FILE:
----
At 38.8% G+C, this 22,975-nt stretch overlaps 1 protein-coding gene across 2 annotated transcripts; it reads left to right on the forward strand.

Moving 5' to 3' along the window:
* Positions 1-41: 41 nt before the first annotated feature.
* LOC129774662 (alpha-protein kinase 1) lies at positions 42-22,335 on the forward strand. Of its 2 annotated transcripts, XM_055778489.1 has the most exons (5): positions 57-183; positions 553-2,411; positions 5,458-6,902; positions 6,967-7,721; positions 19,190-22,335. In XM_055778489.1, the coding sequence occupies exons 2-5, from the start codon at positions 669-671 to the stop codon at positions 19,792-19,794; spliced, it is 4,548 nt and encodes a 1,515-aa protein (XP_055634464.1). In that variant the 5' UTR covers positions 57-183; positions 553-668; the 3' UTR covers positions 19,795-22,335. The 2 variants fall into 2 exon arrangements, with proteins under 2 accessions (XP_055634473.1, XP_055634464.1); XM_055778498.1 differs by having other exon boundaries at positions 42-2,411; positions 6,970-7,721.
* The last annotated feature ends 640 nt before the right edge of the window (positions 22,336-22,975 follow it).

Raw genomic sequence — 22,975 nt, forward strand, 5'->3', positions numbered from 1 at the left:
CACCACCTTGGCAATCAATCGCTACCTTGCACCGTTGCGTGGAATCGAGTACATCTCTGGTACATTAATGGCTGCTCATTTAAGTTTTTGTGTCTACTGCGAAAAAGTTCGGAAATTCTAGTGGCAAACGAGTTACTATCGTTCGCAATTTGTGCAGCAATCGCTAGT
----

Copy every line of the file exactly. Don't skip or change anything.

At 38.8% G+C, this 22,975-nt stretch overlaps 1 protein-coding gene across 2 annotated transcripts; it reads left to right on the forward strand.

Moving 5' to 3' along the window:
* Positions 1-41: 41 nt before the first annotated feature.
* LOC129774662 (alpha-protein kinase 1) lies at positions 42-22,335 on the forward strand. Of its 2 annotated transcripts, XM_055778489.1 has the most exons (5): positions 57-183; positions 553-2,411; positions 5,458-6,902; positions 6,967-7,721; positions 19,190-22,335. In XM_055778489.1, the coding sequence occupies exons 2-5, from the start codon at positions 669-671 to the stop codon at positions 19,792-19,794; spliced, it is 4,548 nt and encodes a 1,515-aa protein (XP_055634464.1). In that variant the 5' UTR covers positions 57-183; positions 553-668; the 3' UTR covers positions 19,795-22,335. The 2 variants fall into 2 exon arrangements, with proteins under 2 accessions (XP_055634473.1, XP_055634464.1); XM_055778498.1 differs by having other exon boundaries at positions 42-2,411; positions 6,970-7,721.
* The last annotated feature ends 640 nt before the right edge of the window (positions 22,336-22,975 follow it).

Raw genomic sequence — 22,975 nt, forward strand, 5'->3', positions numbered from 1 at the left:
CACCACCTTGGCAATCAATCGCTACCTTGCACCGTTGCGTGGAATCGAGTACATCTCTGGTACATTAATGGCTGCTCATTTAAGTTTTTGTGTCTACTGCGAAAAAGTTCGGAAATTCTAGTGGCAAACGAGTTACTATCGTTCGCAATTTGTGCAGCAATCGCTAGT